PD PRofiles: saundra robbins By matt sPence

With 2020 being Providence Day’s fiftieth anniversary, people want to know what the school was like “back in the day,” so I reached out to three of the fourteen faculty who have worked here for more than thirty years. The first person I talked with was Saundra Robbins, who is now in her thirty-first year as Lower School PE teacher and softball coach. She is also the parent of two PD alumni, Johnathan (Class of '06) and Jasmine (Class of '10), and the grandparent of Sarabi, who is in the first grade.

Robbins grew up in South Port, North Carolina as one of seven children. Sports were an important part of their lives, and it was her talent for basketball and desire to earn a degree in Physical Education that drew Robbins to Johnson C. Smith University, a historically Black college /university (HBCU) in Charlotte. In her four years at JCSU, Robbins’ primary sport was basketball, but she also played on the school’s volleyball and softball teams “just for fun and to keep busy.”

After graduating in 1987 with a degree in Physical Education, Robbins continued to work at JCSU as the volleyball coach while also working as a teaching assistant at Myers Park Traditional School, which is part of the Charlotte-Mecklenburg Schools system. After about two years, her former college coach, Stephen Joyner, told her about a coaching opportunity at Providence Day, and she applied for it despite not knowing much about the school. A week later, Barbara Fricke, who was then the Chair of the Physical Education Department, called Joyner looking for someone with a PE background to fill a part-time position. Robbins was hired for both jobs.

1990 Providence Day Yearbook photo of Robbins

Just before the start of the school year, Fricke called her to say that the part-time position she had been hired for had become a full-time one, and she offered her the job. Robbins jumped at the opportunity.

“And that’s how I ended up here, and it’s truly been a blessing from day one.” — Saundra Robbins

Although moving from a part-time to a full-time position a week before the start of classes might have been nerve-wracking for some, Robbins was thrilled. She said that she has always enjoyed coaching, but teaching was her real passion; it was what she had always wanted to do. She also credits her colleagues with making her feel like a part of their family, so she knew they would help her with the adjustment. However, the support of her new family did not lessen the surprise she experienced on the first faculty workday.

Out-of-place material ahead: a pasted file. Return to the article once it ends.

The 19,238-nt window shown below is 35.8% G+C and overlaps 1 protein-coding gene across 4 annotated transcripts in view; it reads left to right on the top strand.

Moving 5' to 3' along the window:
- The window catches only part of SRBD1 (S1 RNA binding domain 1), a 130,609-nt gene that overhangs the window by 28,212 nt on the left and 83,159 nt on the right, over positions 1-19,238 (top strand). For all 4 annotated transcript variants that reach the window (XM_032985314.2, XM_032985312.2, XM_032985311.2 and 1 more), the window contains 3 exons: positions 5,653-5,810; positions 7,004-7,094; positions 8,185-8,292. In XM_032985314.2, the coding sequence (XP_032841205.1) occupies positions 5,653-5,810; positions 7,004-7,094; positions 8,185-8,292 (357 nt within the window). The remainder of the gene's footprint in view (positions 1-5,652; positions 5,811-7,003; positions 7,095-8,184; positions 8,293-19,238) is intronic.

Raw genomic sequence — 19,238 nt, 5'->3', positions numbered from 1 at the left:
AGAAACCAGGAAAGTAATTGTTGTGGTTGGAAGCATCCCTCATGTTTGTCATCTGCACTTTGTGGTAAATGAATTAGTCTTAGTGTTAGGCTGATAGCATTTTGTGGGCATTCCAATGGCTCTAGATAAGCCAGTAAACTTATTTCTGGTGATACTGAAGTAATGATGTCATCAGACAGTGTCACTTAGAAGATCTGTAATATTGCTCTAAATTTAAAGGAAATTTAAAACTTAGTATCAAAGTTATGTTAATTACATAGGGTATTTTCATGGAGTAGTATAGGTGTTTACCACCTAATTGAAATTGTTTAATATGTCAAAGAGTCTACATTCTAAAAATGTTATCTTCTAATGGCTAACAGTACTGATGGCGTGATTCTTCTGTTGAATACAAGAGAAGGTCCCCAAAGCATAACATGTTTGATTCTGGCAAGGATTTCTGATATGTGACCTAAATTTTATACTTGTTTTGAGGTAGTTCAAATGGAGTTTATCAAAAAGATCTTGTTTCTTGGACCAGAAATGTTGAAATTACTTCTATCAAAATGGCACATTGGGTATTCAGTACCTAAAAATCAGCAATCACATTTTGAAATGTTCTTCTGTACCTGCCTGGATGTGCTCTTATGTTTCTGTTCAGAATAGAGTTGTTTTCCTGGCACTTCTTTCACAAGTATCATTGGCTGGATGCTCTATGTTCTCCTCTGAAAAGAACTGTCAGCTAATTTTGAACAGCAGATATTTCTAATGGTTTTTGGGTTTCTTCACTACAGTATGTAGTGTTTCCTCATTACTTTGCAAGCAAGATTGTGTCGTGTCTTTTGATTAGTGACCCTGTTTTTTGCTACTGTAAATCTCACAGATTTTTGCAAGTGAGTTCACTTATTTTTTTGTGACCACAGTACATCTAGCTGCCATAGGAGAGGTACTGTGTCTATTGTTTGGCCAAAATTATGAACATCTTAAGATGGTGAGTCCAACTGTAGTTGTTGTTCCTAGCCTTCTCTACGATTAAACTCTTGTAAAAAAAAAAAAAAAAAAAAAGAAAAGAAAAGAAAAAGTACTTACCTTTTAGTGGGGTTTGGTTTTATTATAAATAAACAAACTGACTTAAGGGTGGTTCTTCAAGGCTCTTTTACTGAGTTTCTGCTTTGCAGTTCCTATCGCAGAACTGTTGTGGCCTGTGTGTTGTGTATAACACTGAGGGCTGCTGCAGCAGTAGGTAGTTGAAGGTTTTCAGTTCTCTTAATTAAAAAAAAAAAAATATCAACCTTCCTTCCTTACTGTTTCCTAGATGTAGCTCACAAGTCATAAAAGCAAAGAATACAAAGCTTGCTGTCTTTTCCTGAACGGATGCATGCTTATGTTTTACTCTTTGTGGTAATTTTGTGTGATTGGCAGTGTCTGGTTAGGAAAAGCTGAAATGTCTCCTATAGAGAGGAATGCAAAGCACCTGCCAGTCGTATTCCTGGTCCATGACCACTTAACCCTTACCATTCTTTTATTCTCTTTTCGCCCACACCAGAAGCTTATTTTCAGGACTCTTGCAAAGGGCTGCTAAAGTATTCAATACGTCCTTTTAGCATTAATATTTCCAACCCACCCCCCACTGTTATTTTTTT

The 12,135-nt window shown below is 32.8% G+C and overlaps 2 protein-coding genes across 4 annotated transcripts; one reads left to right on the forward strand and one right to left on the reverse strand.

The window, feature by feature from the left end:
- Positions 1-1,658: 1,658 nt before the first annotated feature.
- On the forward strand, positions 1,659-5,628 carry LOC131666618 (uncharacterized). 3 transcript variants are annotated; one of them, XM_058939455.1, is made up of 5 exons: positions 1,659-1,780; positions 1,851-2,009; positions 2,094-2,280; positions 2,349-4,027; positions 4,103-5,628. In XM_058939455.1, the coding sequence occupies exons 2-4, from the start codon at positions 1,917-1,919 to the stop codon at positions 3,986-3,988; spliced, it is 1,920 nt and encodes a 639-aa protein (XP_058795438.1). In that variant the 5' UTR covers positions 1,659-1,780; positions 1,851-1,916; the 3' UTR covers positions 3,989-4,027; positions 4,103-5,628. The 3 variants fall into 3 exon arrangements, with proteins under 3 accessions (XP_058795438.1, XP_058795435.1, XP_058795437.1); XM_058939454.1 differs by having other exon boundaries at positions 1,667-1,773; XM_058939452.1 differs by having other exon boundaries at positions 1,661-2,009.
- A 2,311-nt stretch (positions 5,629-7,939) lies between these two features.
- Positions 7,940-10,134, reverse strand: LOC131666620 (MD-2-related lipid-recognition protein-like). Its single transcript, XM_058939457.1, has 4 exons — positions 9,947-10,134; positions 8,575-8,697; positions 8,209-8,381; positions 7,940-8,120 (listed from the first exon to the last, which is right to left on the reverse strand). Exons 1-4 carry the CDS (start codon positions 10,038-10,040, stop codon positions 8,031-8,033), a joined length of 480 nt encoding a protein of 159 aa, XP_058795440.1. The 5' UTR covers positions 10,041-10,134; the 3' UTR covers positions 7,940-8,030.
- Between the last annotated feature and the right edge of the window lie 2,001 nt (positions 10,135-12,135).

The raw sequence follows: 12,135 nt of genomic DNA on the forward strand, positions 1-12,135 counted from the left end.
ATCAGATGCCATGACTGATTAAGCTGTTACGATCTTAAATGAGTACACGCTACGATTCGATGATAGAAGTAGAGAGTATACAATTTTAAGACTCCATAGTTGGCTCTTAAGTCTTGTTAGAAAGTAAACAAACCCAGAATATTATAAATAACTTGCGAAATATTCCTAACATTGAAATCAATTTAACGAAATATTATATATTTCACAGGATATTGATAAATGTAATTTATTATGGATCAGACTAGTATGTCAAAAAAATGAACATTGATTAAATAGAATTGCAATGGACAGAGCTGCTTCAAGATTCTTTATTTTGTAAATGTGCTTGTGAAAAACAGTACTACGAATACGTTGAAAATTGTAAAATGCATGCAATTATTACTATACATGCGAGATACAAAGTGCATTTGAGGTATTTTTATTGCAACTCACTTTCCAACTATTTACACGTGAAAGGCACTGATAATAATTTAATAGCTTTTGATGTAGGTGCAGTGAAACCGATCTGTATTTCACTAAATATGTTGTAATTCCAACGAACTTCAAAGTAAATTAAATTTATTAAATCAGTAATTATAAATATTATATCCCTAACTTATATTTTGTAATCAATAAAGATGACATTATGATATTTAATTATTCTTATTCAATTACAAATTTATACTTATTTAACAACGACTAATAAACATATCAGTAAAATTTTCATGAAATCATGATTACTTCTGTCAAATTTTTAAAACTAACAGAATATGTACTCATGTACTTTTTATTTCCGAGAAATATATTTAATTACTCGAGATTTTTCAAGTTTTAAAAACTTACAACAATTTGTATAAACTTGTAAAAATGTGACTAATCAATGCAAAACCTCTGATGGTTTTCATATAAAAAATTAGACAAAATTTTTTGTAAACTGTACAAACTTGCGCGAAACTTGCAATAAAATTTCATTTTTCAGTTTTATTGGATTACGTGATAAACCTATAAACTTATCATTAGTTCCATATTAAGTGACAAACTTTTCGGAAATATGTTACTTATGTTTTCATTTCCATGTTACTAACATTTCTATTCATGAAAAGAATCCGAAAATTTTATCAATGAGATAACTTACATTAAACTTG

Robbins said that the PE Department immediately made her feel welcome, and she loved the school’s warm, family atmosphere.

Traditionally, the first meeting of the school year is held in the McMahon Theater. The Head of School welcomes the faculty and staff and makes a few remarks, and then new faculty are introduced. Robbins recalled sitting in the theater with her fellow PE teachers and watching people as they wandered in and took their seats.

“And I’m sitting there, looking at people coming in, and that’s when I said to myself, ‘Oh wow. Okay. No wonder Barbara Fricke was intentional about reaching out to a predominantly Black college to find a teacher,’” Robbins said. She quickly realized that she was the only African-American teacher in the school.

After a year of teaching PE at the Middle School level, Robbins eagerly took advantage of an opportunity to move to the Lower School to be with the age group she loves. As the only African-American teacher at PD, her younger students were curious about her. “Some of my babies would just come up and touch my skin, and I would just say to them, ‘Oh yeah! Come on – it’s okay!’ And, then I’d reach down or give them a hug . . . That’s happened to me countless times,” Robbins said.